widely recognized as the most effective executive of the 20th
Century. He said, “Too often we measure everything and understand
nothing. The three most important things you need to measure in a
business are customer satisfaction, employee satisfaction, and cash
flow.” Those are your three core measures.
businesses that obsessively focus on meeting the needs of those
three stakeholders – customers, employees and owners (CEO) – while
developing their leaders are 756 times more profitable than
comparison companies (according to a study reported in Corporate
Culture and Performance).
What are the
categories of work to be done?
the high-level choices you make that determine the course you’re
going to follow. Usually you will have between three to seven
categories of work to be done in the next year or so.
There are many
ways to write strategies, but here’s a method that is simple and
strategic categories. They might be called marketing, human
resources, innovation, productivity, etc.
Start with a
verb and clearly define the end in mind.
words “by” or “through.”
your strategic choices.
strategy helped Wilson Auctioneering double their revenues in one
year – “Reposition Wilson Auctioneering through television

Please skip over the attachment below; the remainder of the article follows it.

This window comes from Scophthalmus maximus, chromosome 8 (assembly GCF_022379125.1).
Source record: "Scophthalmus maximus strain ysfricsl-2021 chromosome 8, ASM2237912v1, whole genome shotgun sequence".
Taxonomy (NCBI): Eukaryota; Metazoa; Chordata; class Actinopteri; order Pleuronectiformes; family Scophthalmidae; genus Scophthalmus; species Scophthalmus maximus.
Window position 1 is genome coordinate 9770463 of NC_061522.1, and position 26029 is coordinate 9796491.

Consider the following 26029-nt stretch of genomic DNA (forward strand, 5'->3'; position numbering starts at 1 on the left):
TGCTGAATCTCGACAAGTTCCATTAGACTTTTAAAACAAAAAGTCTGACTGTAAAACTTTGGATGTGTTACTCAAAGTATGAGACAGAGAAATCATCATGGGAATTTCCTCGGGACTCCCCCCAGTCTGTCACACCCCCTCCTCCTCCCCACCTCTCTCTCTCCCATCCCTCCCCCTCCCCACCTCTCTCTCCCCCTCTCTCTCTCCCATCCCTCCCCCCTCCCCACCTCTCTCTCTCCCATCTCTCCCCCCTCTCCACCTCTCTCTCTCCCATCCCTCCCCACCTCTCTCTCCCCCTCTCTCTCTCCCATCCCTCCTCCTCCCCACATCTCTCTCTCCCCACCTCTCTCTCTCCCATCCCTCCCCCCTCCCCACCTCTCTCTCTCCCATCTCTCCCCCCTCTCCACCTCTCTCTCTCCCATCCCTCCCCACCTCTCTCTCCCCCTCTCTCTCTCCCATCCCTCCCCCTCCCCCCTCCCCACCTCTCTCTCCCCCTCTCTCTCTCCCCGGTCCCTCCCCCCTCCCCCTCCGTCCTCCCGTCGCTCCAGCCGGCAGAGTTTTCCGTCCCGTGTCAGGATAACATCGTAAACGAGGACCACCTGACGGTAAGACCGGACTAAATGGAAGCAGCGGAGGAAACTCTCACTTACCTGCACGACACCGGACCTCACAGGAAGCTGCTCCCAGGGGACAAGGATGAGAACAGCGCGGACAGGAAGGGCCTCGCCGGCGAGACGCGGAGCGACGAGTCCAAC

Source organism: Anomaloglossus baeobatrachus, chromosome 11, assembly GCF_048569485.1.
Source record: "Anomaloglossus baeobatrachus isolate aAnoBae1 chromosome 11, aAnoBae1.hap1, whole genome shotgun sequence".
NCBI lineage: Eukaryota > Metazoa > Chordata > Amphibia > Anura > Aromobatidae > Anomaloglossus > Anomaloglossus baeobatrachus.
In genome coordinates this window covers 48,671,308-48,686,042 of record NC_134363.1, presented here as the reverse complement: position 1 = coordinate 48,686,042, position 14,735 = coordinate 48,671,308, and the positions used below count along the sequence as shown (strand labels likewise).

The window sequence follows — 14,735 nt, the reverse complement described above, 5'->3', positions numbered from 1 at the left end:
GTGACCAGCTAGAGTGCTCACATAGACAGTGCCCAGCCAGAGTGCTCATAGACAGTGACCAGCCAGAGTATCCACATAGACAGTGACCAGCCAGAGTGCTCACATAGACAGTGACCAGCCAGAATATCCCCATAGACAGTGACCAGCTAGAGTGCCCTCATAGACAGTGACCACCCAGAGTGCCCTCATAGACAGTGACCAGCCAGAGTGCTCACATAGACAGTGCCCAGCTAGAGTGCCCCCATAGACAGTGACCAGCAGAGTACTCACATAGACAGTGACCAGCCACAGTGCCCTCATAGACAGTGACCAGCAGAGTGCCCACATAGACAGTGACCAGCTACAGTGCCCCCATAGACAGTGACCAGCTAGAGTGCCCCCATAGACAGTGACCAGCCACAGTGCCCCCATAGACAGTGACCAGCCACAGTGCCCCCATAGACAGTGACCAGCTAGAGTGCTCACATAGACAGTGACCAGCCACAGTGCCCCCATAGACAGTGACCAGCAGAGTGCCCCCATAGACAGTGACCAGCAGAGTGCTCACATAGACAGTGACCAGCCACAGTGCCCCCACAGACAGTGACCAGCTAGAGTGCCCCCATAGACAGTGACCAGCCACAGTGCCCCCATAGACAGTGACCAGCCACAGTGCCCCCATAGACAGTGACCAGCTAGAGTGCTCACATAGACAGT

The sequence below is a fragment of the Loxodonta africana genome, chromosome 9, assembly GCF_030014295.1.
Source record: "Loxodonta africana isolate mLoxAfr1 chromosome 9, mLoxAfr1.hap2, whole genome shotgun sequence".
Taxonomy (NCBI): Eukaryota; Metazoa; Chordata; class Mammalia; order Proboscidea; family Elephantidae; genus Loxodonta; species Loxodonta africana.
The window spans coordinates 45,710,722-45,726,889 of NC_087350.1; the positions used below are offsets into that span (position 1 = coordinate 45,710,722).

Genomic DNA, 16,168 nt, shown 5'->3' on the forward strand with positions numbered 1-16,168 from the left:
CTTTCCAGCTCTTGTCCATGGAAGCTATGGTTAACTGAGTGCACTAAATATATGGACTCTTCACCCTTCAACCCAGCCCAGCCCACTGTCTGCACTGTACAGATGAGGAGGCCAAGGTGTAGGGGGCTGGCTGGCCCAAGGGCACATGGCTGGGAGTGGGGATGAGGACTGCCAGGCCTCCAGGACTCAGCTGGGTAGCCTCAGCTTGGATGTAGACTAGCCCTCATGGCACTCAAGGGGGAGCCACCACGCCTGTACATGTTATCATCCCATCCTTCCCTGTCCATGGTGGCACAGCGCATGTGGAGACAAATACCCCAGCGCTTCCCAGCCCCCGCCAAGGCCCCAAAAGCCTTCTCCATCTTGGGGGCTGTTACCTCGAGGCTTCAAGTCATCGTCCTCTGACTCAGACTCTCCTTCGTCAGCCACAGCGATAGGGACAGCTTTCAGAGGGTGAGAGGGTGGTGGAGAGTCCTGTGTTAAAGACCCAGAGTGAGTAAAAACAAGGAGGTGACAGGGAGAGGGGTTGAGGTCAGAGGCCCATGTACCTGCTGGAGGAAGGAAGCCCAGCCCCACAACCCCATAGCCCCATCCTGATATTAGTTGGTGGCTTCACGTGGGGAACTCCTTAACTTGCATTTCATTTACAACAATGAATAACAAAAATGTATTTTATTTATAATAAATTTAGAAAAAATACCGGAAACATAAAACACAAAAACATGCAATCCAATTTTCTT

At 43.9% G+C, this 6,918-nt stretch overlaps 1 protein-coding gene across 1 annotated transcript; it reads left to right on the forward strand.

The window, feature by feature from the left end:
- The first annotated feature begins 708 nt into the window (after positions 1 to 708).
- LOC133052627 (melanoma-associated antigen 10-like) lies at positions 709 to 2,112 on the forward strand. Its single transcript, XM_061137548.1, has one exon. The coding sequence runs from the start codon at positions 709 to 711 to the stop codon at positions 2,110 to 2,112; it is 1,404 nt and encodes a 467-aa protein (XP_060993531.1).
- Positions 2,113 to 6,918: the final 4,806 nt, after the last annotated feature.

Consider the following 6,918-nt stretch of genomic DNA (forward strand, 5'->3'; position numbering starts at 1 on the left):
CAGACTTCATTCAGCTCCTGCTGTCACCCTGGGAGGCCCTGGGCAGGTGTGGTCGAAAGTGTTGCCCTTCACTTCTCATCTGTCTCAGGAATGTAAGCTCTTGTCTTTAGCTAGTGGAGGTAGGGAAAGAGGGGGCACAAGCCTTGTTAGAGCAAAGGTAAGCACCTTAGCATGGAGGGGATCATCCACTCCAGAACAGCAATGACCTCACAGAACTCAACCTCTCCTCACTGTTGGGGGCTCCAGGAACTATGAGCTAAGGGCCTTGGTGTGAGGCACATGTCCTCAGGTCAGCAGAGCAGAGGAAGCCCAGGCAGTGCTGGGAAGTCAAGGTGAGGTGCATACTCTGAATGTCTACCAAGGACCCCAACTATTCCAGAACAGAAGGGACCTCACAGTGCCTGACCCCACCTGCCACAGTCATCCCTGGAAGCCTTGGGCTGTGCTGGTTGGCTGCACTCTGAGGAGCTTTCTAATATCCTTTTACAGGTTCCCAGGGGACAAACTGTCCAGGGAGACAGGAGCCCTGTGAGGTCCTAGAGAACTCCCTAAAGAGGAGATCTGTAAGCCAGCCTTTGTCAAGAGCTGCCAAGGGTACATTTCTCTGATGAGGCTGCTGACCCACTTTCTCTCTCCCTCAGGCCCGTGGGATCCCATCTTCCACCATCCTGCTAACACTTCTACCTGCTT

advertising and focus on bigger deals.”
“Reposition Wilson Auctioneeering
television advertising and a focus on bigger deals.”
Larry Grill, VP
of Corporate Services for Alabama Power, recently explained his
leadership philosophy. “The further you go up the corporate chart,
the greater your responsibility to serve others. Unfortunately, many
leaders lose the ego battle and undermine their own effectiveness.
Leadership is best described as servant leadership.”
the employees who serve the customers, which improves the bottom
line. This is a winning strategy for any business.
Who will do what by
Priorities translate strategies into results. Priorities define who
needs to do what by when. Unfortunately,
many business plans are lengthy documents that sit on a shelf
collecting dust. Almost every plan is missing the most important
with a verb, end with a date and have something measurable in
between. Priorities include problems to solve, goals to achieve or
capacities to develop. For example: “Finish vehicle maintenance by
12/19/08.” “Sell $200K in new business by 11/28/08.” “Complete
marketing plan by 12/5/08.”
In closing, here
are three principles that help leaders engage employees, accelerate
growth and increase profits.
– Involve your team to a greater extent as you move through the six
elements. In other words, you want your team less involved in
creating vision, more involved in creating strategies and
– Your plan does not have to be perfect for your team to make
significant progress. You will reach a point when it is best to
quit planning and start achieving.
– Focus your team on the 20% of your activities that produce 80% of
your results. Keep asking, “What is most important?” Then, do
Only 12 percent
of businesses have a business growth planning process in place. By
answering these six questions and getting your team on the same
page, you develop a significant competitive advantage. The key to
higher performance is developing your Dynamic Business Growth Plan
and consistently achieving your most important priorities. You will
be building a more effective team and a stronger capacity to prosper
in the years ahead. Now, go for it!
Read other articles and learn more
about Joe Calhoon.